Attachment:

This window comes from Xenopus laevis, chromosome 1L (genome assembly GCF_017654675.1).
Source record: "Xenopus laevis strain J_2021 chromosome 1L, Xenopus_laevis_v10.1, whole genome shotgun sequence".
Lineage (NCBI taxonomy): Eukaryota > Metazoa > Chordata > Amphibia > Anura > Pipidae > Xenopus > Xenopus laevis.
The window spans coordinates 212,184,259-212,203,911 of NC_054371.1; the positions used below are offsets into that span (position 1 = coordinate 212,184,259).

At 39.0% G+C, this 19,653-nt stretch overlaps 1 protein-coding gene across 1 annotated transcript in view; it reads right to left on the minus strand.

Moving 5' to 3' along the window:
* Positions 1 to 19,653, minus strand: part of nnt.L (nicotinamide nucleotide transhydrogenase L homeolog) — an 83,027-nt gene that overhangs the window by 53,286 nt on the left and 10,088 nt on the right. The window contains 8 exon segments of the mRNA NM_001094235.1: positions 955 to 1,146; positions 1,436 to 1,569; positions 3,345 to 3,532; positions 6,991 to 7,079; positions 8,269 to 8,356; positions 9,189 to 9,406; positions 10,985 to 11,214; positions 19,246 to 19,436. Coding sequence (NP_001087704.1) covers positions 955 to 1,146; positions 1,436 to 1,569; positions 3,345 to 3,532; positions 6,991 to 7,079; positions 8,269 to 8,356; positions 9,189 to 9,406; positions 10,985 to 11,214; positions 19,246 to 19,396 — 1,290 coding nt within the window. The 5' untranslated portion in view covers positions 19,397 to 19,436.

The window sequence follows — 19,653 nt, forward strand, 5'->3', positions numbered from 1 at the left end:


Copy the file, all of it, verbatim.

This window comes from Xenopus laevis, chromosome 1L (genome assembly GCF_017654675.1).
Source record: "Xenopus laevis strain J_2021 chromosome 1L, Xenopus_laevis_v10.1, whole genome shotgun sequence".
Lineage (NCBI taxonomy): Eukaryota > Metazoa > Chordata > Amphibia > Anura > Pipidae > Xenopus > Xenopus laevis.
The window spans coordinates 212,184,259-212,203,911 of NC_054371.1; the positions used below are offsets into that span (position 1 = coordinate 212,184,259).

At 39.0% G+C, this 19,653-nt stretch overlaps 1 protein-coding gene across 1 annotated transcript in view; it reads right to left on the minus strand.

Moving 5' to 3' along the window:
* Positions 1 to 19,653, minus strand: part of nnt.L (nicotinamide nucleotide transhydrogenase L homeolog) — an 83,027-nt gene that overhangs the window by 53,286 nt on the left and 10,088 nt on the right. The window contains 8 exon segments of the mRNA NM_001094235.1: positions 955 to 1,146; positions 1,436 to 1,569; positions 3,345 to 3,532; positions 6,991 to 7,079; positions 8,269 to 8,356; positions 9,189 to 9,406; positions 10,985 to 11,214; positions 19,246 to 19,436. Coding sequence (NP_001087704.1) covers positions 955 to 1,146; positions 1,436 to 1,569; positions 3,345 to 3,532; positions 6,991 to 7,079; positions 8,269 to 8,356; positions 9,189 to 9,406; positions 10,985 to 11,214; positions 19,246 to 19,396 — 1,290 coding nt within the window. The 5' untranslated portion in view covers positions 19,397 to 19,436.

The window sequence follows — 19,653 nt, forward strand, 5'->3', positions numbered from 1 at the left end: